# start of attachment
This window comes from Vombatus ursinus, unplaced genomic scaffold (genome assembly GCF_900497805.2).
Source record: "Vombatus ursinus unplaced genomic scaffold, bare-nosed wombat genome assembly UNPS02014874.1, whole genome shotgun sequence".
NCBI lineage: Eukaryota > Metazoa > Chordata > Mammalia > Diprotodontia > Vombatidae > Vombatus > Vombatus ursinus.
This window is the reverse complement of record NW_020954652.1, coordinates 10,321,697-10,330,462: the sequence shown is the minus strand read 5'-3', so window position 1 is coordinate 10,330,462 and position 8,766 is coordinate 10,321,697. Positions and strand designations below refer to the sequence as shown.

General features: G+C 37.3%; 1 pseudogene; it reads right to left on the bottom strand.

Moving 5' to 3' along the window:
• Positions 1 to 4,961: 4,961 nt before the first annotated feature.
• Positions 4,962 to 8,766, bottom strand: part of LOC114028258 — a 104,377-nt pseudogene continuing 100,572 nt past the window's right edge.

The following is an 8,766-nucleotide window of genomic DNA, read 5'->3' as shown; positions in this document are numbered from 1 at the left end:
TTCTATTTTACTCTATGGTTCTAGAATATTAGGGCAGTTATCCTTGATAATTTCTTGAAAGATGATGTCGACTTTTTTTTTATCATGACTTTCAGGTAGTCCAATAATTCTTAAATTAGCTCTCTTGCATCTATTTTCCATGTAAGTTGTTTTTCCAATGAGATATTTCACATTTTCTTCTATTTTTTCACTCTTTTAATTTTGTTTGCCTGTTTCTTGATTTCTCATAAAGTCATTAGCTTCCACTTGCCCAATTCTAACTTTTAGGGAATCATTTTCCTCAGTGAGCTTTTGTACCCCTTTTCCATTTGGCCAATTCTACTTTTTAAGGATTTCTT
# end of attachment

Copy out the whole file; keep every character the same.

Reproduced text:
This window comes from Vombatus ursinus, unplaced genomic scaffold (genome assembly GCF_900497805.2).
Source record: "Vombatus ursinus unplaced genomic scaffold, bare-nosed wombat genome assembly UNPS02014874.1, whole genome shotgun sequence".
NCBI lineage: Eukaryota > Metazoa > Chordata > Mammalia > Diprotodontia > Vombatidae > Vombatus > Vombatus ursinus.
This window is the reverse complement of record NW_020954652.1, coordinates 10,321,697-10,330,462: the sequence shown is the minus strand read 5'-3', so window position 1 is coordinate 10,330,462 and position 8,766 is coordinate 10,321,697. Positions and strand designations below refer to the sequence as shown.

General features: G+C 37.3%; 1 pseudogene; it reads right to left on the bottom strand.

Moving 5' to 3' along the window:
• Positions 1 to 4,961: 4,961 nt before the first annotated feature.
• Positions 4,962 to 8,766, bottom strand: part of LOC114028258 — a 104,377-nt pseudogene continuing 100,572 nt past the window's right edge.

The following is an 8,766-nucleotide window of genomic DNA, read 5'->3' as shown; positions in this document are numbered from 1 at the left end:
TTCTATTTTACTCTATGGTTCTAGAATATTAGGGCAGTTATCCTTGATAATTTCTTGAAAGATGATGTCGACTTTTTTTTTATCATGACTTTCAGGTAGTCCAATAATTCTTAAATTAGCTCTCTTGCATCTATTTTCCATGTAAGTTGTTTTTCCAATGAGATATTTCACATTTTCTTCTATTTTTTCACTCTTTTAATTTTGTTTGCCTGTTTCTTGATTTCTCATAAAGTCATTAGCTTCCACTTGCCCAATTCTAACTTTTAGGGAATCATTTTCCTCAGTGAGCTTTTGTACCCCTTTTCCATTTGGCCAATTCTACTTTTTAAGGATTTCTT